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Vinca Petersen
Exhibition "Techno Worlds"

Vinca Petersen, Dungeness Free Rave, 1994 © Vinca Petersen

Timeline of a Raver

With Timeline of a Raver (2021), Vinca Petersen presents a seven-metre-long excerpt from her installation A Life of Subversive Joy (2019), composed of hundreds of telling photos and found objects from the artist's life, from raves to road trips and organising humanitarian projects.

The story begins in the ecstatic ascent of rave parties in the early 1990s, which were integral to the development of techno culture. With an emphasis on hedonistic collectivity and gender empowerment, the ideology of raves were clearly at odds with the contemporary policies of the British government under Margaret Thatcher and their concepts of morality and family. This section of the work chronicles Vinca Petersen's journey from squatting in London and raving every weekend to buying her own van and driving to continental Europe, where she lived on the road for more than a decade. In her travels, she joined up with various loose groups of nomadic music-makers, putting on illegal raves in fields and warehouses everywhere from Portugal to the Czech Republic. The piece provides parallel timelines of her personal life in rave and the progression of the free party movement itself. Her camera was an ever-present companion. “It’s a way of recording memories,” she explains. “I remember the things I experience very visually.”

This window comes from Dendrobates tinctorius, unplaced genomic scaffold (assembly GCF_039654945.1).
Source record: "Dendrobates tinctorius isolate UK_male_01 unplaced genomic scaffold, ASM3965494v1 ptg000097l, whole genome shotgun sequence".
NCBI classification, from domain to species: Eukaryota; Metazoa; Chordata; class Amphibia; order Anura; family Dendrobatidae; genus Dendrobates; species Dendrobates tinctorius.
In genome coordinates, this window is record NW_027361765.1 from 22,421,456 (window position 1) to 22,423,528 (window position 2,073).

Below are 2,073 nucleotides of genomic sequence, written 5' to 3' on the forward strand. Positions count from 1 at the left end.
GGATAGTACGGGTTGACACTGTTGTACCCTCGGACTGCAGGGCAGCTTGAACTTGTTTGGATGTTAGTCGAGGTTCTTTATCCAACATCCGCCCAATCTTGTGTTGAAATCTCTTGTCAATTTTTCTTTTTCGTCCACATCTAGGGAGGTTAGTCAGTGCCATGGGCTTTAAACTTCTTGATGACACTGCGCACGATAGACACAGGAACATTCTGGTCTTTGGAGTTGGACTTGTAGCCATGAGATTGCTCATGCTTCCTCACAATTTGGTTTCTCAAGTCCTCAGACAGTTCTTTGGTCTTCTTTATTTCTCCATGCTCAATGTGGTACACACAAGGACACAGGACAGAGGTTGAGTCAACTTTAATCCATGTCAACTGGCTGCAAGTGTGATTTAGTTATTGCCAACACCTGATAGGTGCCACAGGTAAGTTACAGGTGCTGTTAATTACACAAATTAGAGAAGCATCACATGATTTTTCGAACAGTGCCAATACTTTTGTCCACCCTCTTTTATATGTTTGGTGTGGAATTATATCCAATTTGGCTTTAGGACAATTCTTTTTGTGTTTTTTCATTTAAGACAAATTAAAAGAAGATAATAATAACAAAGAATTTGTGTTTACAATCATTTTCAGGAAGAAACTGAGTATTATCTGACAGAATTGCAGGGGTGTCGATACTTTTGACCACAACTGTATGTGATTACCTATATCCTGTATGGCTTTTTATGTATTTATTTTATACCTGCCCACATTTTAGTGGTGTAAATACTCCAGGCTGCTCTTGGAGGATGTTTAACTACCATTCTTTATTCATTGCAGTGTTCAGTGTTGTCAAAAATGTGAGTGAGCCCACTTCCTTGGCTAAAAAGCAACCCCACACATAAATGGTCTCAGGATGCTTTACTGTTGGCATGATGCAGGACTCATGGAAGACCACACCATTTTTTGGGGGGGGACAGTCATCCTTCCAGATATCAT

The combination of 6x4 prints and other collected printed matter plus Petersen's own words from the time gives the feel of an elaborate diary or family photo album. The timeline is about capturing moments of joy, but it not just about nostalgia. It aims to create a sense of yearning for more of these joyful and subversive moments of freedom, togetherness and play in all of our lives. The strongest sensation a viewer feels is one of connection with the artist, with the story of Petersen's life acting as a mirror into their own.


Vinca Petersen lives in Ramsgate. At the age of 17, she moved from her childhood home in Kent to London, ostensibly to go to art school but actually living in squats, working as a model on the edgier fringes of the music and fashion scene, and getting swept up into the rave/free party scene that was blossoming across the UK in the late 1980s/early 1990s.
As this scene became contained and commercialised, its more extreme elements were pushed back into the margins and Petersen left the UK to join her friends on the road across Europe, living in buses and vans and putting on free parties across the continent. Her work often explores the theme of collective joy, something she feels has too few outlets in contemporary life. When there are so few communal public spaces, gathering together to reclaim these spaces can itself be a courageous, radical act of defiance. Her alter-egos Art Nurse+ and Dr Joy bring joy and playfulness into staid and over-serious art events. She often creates spaces in which people can relax together, or ‘social sculptures’ in which people can enjoy interacting with each other. Her work has been shown at Tate Modern, Saatchi Gallery and the Turner Contemporary, and she is in the permanent collection at the V&A Museum and the Monsoon Collection.